No 401(k)? No problem. Three Other Ways to Save

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By Sharon Epperson

About half of American workers are employed by a company or are part of a union that sponsors a pension or retirement plan. But that doesn't mean the 77 million U.S. workers who don't have a 401(k) or employer-sponsored retirement plan are out of luck when it comes to building a nest egg. There is no reason you can't save for retirement on your own. Here are three steps you need to take now:

Open a traditional or Roth IRA. Contribute as much as you can every month and increase your allocation every year until you reach the maximum contribution limit. Depending on your income, you can save up to $5,500 in 2015 -- up to $6.500 if you're 50 or older.

IRA contribution limits are far lower than for a regular or Roth 401(k), which allow maximum contributions of $18,000 this year or $24,000 if you're 50 or older. But you'll still get the benefits of compounded earnings growth as well as certain tax advantages. Regular IRA contributions may be tax-deductible and Roth IRAs allow you to withdraw those funds tax-free in retirement.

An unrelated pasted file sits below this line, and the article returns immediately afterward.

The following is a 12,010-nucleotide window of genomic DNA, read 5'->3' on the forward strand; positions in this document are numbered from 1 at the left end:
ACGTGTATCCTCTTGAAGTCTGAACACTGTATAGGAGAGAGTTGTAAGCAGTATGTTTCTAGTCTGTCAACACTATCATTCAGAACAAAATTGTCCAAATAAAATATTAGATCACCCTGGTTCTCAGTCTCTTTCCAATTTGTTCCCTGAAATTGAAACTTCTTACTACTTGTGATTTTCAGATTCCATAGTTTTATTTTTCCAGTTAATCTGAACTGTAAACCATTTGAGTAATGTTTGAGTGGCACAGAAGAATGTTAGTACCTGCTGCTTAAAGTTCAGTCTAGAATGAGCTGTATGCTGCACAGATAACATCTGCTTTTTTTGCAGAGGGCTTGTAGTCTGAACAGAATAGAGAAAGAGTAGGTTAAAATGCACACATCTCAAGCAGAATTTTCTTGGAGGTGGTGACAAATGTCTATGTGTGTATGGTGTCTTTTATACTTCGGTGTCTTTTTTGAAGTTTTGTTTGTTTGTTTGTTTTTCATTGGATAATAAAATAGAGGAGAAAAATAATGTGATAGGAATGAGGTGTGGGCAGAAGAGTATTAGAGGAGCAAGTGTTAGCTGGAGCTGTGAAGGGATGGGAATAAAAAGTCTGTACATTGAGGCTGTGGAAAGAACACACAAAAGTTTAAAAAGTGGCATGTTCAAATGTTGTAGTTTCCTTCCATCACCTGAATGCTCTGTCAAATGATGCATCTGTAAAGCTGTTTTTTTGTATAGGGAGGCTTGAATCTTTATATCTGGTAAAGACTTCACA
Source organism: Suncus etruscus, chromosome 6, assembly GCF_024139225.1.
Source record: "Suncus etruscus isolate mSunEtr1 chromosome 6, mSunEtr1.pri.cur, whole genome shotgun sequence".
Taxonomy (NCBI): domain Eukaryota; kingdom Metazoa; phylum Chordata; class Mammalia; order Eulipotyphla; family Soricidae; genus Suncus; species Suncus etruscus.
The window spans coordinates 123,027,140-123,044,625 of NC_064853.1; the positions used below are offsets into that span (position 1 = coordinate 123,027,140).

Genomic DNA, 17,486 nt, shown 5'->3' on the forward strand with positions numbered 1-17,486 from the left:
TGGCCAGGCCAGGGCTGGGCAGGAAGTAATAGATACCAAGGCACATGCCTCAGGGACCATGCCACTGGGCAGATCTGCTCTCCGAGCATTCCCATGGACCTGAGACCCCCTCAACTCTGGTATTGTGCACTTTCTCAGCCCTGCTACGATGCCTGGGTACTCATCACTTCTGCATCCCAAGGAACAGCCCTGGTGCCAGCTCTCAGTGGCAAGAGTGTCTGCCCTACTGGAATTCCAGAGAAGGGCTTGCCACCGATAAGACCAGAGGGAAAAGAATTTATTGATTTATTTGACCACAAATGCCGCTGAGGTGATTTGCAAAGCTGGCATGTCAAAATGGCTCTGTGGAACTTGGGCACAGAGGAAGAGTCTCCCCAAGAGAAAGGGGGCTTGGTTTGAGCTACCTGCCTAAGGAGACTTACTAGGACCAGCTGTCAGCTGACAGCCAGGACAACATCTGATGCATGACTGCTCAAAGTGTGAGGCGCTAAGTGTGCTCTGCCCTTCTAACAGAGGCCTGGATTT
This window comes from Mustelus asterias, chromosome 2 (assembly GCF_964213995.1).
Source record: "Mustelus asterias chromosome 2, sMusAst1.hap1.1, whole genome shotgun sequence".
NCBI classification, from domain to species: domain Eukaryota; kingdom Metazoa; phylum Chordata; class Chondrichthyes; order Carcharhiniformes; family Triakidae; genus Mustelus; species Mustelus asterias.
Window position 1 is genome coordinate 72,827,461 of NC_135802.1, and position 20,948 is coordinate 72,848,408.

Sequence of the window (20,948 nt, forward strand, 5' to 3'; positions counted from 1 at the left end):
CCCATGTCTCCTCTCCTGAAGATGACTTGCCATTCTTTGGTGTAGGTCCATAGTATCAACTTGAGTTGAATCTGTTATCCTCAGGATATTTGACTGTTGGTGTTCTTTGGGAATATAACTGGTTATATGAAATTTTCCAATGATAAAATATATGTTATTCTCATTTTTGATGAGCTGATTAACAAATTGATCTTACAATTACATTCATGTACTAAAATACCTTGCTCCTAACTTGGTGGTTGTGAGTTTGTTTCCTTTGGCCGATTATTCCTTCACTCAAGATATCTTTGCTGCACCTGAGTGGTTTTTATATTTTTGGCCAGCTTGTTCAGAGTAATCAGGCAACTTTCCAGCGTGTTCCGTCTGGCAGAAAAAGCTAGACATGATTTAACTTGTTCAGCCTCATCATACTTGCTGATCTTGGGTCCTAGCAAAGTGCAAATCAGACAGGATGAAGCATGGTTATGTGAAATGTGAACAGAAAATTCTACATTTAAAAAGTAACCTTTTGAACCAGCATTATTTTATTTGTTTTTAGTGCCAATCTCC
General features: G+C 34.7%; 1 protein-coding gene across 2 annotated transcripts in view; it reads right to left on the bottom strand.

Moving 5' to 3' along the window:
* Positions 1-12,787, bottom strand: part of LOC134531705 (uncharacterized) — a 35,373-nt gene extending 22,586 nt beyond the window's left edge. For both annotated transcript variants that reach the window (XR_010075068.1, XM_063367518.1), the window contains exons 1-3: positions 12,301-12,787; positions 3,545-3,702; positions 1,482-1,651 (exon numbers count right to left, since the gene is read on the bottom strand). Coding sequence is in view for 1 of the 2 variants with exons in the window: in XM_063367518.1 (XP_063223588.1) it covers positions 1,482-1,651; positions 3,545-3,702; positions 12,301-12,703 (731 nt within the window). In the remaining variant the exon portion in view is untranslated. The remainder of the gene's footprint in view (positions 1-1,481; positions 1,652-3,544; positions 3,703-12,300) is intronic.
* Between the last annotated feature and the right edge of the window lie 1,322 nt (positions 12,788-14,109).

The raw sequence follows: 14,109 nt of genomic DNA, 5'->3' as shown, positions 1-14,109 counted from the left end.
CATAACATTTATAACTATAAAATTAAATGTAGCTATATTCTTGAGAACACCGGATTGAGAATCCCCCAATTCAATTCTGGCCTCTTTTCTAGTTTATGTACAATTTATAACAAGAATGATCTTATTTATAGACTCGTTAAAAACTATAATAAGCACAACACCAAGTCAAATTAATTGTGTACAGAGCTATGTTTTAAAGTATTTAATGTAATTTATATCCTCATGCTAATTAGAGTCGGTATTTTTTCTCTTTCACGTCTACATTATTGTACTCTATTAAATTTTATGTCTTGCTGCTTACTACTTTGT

Self-employed? Consider these three tax-advantaged ways to save:
  • SEP IRA: Contribute as much as 25 percent of your net earnings from self-employment income, up to $53,000 this year.
  • Solo 401(k): In addition to salary deferrals of up to $18,000 (or $24,000 if you're 50 or older), a worker who is self-employed can contribute an additional 25 percent of your net earnings, up to $53,000.
  • SIMPLE IRA: You can put all of your net earnings from self-employment in the plan up to $12,500 in 2015, plus a "catch-up contribution" of $3,000 if you're 50 or older.
Add to retirement savings in a taxable account. Pick investments -- stocks, bonds, mutual funds and other assets -- based on your appetite for risk and when you want to retire. If you have extra money to stash in brokerage account in addition to tax-advantaged plans that can also help you build long-term growth to ensure you are able to retire on your terms.
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